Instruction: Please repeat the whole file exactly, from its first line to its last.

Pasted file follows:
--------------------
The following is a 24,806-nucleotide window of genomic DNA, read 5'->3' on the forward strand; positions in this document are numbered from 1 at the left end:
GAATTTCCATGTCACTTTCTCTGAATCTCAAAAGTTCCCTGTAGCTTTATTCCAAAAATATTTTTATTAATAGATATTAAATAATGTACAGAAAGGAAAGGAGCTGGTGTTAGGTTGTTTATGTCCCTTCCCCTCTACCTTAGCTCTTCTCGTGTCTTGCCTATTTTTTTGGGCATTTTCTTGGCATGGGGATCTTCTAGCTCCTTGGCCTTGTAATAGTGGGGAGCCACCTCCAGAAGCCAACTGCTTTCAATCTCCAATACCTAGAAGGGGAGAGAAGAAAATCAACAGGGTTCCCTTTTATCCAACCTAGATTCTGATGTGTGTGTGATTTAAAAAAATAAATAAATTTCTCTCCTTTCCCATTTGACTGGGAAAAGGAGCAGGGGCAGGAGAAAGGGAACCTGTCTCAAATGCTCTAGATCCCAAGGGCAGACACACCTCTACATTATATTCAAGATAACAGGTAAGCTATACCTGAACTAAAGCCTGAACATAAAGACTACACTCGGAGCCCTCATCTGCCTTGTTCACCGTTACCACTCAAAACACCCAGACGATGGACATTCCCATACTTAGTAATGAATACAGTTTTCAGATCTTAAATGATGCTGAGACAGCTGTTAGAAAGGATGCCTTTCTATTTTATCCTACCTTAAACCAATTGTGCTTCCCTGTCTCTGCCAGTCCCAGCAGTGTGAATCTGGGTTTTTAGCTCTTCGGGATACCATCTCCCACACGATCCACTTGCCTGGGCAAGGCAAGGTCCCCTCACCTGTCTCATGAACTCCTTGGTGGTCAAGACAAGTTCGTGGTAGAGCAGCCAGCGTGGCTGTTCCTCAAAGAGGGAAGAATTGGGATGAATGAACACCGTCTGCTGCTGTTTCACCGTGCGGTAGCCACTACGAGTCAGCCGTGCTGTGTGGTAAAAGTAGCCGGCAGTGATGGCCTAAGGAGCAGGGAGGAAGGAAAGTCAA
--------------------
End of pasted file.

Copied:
The following is a 24,806-nucleotide window of genomic DNA, read 5'->3' on the forward strand; positions in this document are numbered from 1 at the left end:
GAATTTCCATGTCACTTTCTCTGAATCTCAAAAGTTCCCTGTAGCTTTATTCCAAAAATATTTTTATTAATAGATATTAAATAATGTACAGAAAGGAAAGGAGCTGGTGTTAGGTTGTTTATGTCCCTTCCCCTCTACCTTAGCTCTTCTCGTGTCTTGCCTATTTTTTTGGGCATTTTCTTGGCATGGGGATCTTCTAGCTCCTTGGCCTTGTAATAGTGGGGAGCCACCTCCAGAAGCCAACTGCTTTCAATCTCCAATACCTAGAAGGGGAGAGAAGAAAATCAACAGGGTTCCCTTTTATCCAACCTAGATTCTGATGTGTGTGTGATTTAAAAAAATAAATAAATTTCTCTCCTTTCCCATTTGACTGGGAAAAGGAGCAGGGGCAGGAGAAAGGGAACCTGTCTCAAATGCTCTAGATCCCAAGGGCAGACACACCTCTACATTATATTCAAGATAACAGGTAAGCTATACCTGAACTAAAGCCTGAACATAAAGACTACACTCGGAGCCCTCATCTGCCTTGTTCACCGTTACCACTCAAAACACCCAGACGATGGACATTCCCATACTTAGTAATGAATACAGTTTTCAGATCTTAAATGATGCTGAGACAGCTGTTAGAAAGGATGCCTTTCTATTTTATCCTACCTTAAACCAATTGTGCTTCCCTGTCTCTGCCAGTCCCAGCAGTGTGAATCTGGGTTTTTAGCTCTTCGGGATACCATCTCCCACACGATCCACTTGCCTGGGCAAGGCAAGGTCCCCTCACCTGTCTCATGAACTCCTTGGTGGTCAAGACAAGTTCGTGGTAGAGCAGCCAGCGTGGCTGTTCCTCAAAGAGGGAAGAATTGGGATGAATGAACACCGTCTGCTGCTGTTTCACCGTGCGGTAGCCACTACGAGTCAGCCGTGCTGTGTGGTAAAAGTAGCCGGCAGTGATGGCCTAAGGAGCAGGGAGGAAGGAAAGTCAA